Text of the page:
Driving via Chapel Hill Road or University Drive (old South Square area): At the intersection of University Drive and Chapel Hill Road, turn south (you will now be on Dixon Road). Follow Dixon to Martin Luther King Jr Dr and make a left turn. Follow MLK Jr Dr to Hope Valley Road. Turn left onto Hope Valley Road, going past the Road Closed signs - Epworth traffic is local! Epworth’s driveway is the last on your left before you reach the road closure.

Download a printable Registration Form here

Gayle Felton Love Thy Neighbor Lunch 2019

The North Carolina Annual Conference chapter of the Methodist Federation for Social Action and Reconciling United Methodists and Friends NC are proud to sponsor the fifth annual Gayle Felton Love Thy Neighbor Lunch on Friday, June 14th at 12 noon at the Holiday Inn in Greenville.

This year’s theme is “Stand Your Holy Ground.” Our speaker is Bishop Charlene Kammerer.

Cost is $15 in advance and $17 at the door. For students: $10.00 and $12.50 at the door. Membership special $70 - membership and ticket to event.

Please RSVP by June 7th, space is limited. You can register online at Eventbrite (tap below) or mail checks payable to MFSA NC, PO Box 18311, Raleigh NC 27619-8311.

Eventbrite - Gayle Felton Love Thy Neighbor Lunch 2019

Bishop Charlene Kammerer

Our Luncheon Speaker Bishop Charlene Kammerer

Charlene Payne Kammerer was elected to the episcopacy at the Southeastern Jurisdictional Conference at Lake Junaluska, North Carolina in July 1996, the first woman to be elected from the Southeast. She was assigned to the Charlotte Area where she served the conference for eight years. At the SEJ meeting in July 2004, Bishop Kammerer was assigned to serve the Virginia Conference. She served there eight years and retired in September 2012.

Charlene was born in Orlando, Florida. She spent her growing up years in Winter Garden, where her home church was First United Methodist. She graduated from Wesleyan College in Macon, Georgia with an A. B. degree in Religion and Philosophy in 1970. Wesleyan is the first college in the world chartered for the granting of degrees to women. She obtained Master of Christian Education and Master of Divinity degrees from Garrett Evangelical Theological Seminary in Evanston, Illinois. She was ordained Deacon in 1975 and Elder in 1977 in the Florida Annual Conference. She received a Doctor of Ministry degree in 1991 from United Theological Seminary in Dayton, Ohio. She is the recipient of three Honorary Doctorates from Bethune-Cookman College, Daytona Beach, Florida, Pheiffer University in Meisenhimer, North Carolina, and Wesleyan College, Macon, Georgia.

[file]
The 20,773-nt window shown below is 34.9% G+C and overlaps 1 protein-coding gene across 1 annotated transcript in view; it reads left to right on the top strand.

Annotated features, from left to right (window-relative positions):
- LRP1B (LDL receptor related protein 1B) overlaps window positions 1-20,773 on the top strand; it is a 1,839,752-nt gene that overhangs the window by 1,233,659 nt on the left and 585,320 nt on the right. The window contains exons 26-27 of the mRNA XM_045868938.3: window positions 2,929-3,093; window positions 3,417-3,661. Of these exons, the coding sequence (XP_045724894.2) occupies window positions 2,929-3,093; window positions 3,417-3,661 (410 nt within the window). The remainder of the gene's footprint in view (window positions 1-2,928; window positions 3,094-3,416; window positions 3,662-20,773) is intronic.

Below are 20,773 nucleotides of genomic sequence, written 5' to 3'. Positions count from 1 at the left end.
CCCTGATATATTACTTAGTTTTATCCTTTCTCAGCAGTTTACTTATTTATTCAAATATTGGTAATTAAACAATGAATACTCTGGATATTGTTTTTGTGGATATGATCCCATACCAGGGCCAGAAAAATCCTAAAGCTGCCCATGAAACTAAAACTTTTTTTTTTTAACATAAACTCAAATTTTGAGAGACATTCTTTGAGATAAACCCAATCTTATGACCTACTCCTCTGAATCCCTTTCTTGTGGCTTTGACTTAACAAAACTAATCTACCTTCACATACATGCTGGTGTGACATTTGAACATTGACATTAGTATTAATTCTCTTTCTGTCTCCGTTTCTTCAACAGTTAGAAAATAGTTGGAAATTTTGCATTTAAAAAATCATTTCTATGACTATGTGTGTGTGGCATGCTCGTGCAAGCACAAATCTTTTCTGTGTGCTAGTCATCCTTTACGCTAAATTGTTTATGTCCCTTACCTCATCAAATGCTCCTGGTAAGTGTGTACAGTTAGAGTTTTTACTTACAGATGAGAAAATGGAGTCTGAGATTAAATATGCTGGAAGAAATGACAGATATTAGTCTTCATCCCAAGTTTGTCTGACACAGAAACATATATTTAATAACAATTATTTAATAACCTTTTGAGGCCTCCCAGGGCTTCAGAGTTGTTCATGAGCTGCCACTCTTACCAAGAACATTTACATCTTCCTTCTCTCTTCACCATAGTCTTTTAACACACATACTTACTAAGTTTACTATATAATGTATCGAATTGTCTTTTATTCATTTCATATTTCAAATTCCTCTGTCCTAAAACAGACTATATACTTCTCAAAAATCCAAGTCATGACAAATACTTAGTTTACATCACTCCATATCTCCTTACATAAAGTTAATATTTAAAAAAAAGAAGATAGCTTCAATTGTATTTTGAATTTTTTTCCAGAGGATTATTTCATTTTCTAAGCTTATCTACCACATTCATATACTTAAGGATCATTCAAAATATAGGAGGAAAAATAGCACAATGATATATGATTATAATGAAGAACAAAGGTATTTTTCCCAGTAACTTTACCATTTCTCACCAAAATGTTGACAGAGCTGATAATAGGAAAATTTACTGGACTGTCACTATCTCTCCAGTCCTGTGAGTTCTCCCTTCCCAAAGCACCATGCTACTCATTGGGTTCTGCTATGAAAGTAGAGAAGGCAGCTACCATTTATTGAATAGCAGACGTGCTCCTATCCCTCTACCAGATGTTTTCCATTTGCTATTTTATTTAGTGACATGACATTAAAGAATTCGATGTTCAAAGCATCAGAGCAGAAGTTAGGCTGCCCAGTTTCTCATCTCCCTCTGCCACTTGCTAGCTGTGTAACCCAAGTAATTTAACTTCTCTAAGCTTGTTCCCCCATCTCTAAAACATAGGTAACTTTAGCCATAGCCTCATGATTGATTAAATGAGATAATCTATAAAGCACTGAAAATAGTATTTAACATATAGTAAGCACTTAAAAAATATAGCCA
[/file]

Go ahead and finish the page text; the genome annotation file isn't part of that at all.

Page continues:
Bishop Kammerer’s service in the church has included equal years in parish ministries and connectional ministries, including service as a campus minister at Duke University and as a District Superintendent of the Tallahassee District, Florida Conference. Her longtime passions in ministry include higher education, mission involvement, the spirituality of administration, and justice and peace issues.

Bishop Kammerer served as Chairperson of UMCOR, the relief agency of The United Methodist Church, on the Commission on the Status and Role of Women as a board member, member of the Commission on Pan- Methodist Cooperation, the Vice President of the Commission on Religion and Race, the President of the General Board of Discipleship, a member of the Board of Governors of Wesley Theological Seminary, Secretary for the Bishops Initiative in Children and Poverty, and a member of God’s Renewing Creation Task Force. She was presented the Va. Council of Churches Faith and Action Award, the Lifetime Ecumenist Award, and also received recognition as a Social Justice Maker from the Virginia Interfaith Center for Public Policy.

She is married to Leigh Kammerer, a native of Wisconsin, whose career was practiced in addiction counseling. They are the parents of one son, Christopher Hal, and four grandchildren - Christopher, Noelle, Elton, and Max.

In retirement, Bishop Kammerer has served as Co-Chair of the Lake Junaluska Peace Conference Design Team, and enjoys writing, reading, preaching, and practicing the art of being a grandparent.

Gayle Felton
Gayle Felton

The lunch is named in memory of late Reverend Dr. Gayle Carlton Felton who passed in 2014 at the age of 71. She was champion for the rights of women, African Americans, and the LGBTQ community. Here is more about her